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Early commitment pays later dividends for Western’s Austin Fordham-Miller

Early commitment pays later dividends for Western’s Austin Fordham-Miller

Early commitment pays later dividends for Western’s Austin Fordham-Miller image

On his way to becoming a prospect for the 2021 CFL Draft, Austin Fordham-Miller of the Western Mustangs made a key decision.

And it didn’t come anywhere near the football field.

“I got the wake up call that if you want to play football [at any high level]… you are going to have to do something about your academics,” Fordham-Miller remembers.

He was 15 years old and going into Grade 10.

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A time in life when mature and rational realizations are relatively rare.

“When I entered high school, I didn’t go to the academic level right away and we were talking with an academy at the time and they mentioned that if I wanted to go do university ball, then I would have to up my academic level,” says the six-foot three-inch, 263 pound Morpeth product.

“I really started pushing myself and focusing on my studies and my schoolwork. At that point I knew that if I was going to have any chance in a professional league, that was going to start early.”

That start is now paying off as huge as the physique that Fordham-Miller has been firing around the field for the Western Mustangs.

The native of Morpeth has been invited to the regional CFL Draft combine.

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Fordham-Miller is on the radar for a draft that doesn’t have a date quite yet. Various reports have it pegged for sometime in early May. The Canadian Football League, which did not play a single game in 2020 due to the COVID-19 pandemic, is still hoping for a mid-June start for 2021 although hurdles like finances, fan attendance and permission from each of the provinces where the league currently plays still remain.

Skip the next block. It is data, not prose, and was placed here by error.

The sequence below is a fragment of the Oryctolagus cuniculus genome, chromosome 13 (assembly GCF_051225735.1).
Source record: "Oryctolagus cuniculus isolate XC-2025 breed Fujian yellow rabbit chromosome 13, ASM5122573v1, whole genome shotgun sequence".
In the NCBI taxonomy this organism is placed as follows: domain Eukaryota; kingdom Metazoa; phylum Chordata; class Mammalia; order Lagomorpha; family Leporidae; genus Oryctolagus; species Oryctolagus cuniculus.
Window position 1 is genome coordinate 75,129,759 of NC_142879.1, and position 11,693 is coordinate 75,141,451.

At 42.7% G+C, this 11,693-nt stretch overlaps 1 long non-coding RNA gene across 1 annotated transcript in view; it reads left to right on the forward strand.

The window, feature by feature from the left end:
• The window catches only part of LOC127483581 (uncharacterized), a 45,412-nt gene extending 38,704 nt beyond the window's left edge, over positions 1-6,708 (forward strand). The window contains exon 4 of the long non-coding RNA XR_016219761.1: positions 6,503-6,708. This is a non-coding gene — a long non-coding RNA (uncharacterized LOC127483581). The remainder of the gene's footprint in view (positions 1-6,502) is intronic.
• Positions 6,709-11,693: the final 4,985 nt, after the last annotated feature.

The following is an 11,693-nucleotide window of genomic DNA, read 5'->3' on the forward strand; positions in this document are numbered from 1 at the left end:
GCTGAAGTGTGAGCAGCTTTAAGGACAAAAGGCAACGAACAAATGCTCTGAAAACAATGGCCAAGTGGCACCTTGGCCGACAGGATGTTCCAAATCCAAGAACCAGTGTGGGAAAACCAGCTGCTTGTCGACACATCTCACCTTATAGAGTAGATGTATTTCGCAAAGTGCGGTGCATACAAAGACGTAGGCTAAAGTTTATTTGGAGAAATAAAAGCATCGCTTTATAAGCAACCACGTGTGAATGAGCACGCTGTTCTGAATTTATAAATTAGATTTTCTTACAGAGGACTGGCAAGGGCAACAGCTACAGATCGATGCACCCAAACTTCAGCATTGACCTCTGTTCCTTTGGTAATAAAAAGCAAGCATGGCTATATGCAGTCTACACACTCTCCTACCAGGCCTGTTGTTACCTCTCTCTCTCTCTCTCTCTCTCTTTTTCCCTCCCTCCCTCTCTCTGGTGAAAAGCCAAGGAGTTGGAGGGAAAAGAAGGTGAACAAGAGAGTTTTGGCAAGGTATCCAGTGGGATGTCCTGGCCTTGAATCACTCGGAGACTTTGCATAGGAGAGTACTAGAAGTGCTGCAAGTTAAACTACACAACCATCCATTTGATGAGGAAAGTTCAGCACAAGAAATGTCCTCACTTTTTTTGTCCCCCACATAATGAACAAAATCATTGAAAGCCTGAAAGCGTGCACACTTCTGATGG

He will be part of the virtual combine with teammates Griffin Campbell, Nicolas Theriault and Justin Nickson. Myles Manalo of the Mustangs and Oneida Nation’s Sage Doxtater, who attends New Mexico State University, will take part in a national combine.

Both events are usually held in-person but pandemic restrictions have moved them online.

Photo courtesy Western University

Photo courtesy Western University

Courtesy Western University

Fordham-Miller admits that football-related activities have been anything but normal dating back to last March.

“As a team we have to take the responsibility to stay away and socially distance from each other, but we have had to get some form of training in… it’s been tough but we have definitely been working through it.”

Strength training hasn’t been as big an issue, but Fordham-Miller points out other workouts have been a little more unorthodox for a football player.

“Hitting the gym a much a possible, going for long runs with the dogs and just trying to get in field work on any grass that you can find.”

Fordham-Miller’s football career began when his stepfather brought home a pamphlet for the Chatham-Kent Cougars in Blenheim where he lined up as quarterback. He played the position for three years but Fordham-Miller knew he would eventually wind up in a different spot on the field.

“There was really no future as a QB. But man, tackling the quarterback, that’s where I was strong.”

And that he continues to be. Fordham-Miller had 30 solo tackles and a sack for the Mustangs in 2019, and is taking absolutely nothing for granted with what could come next both in the game and in the classroom where he is close to completing a university degree.

The guy who was not making education a priority at 15 years of age knows where credit belongs.

“If it wasn’t for football, I don’t think I would be able to dream about anything like [a degree]. Football has opened up so many doorways and so many paths for me.”

Now Fordham-Miller gets to see where those doorways and paths will lead him next.

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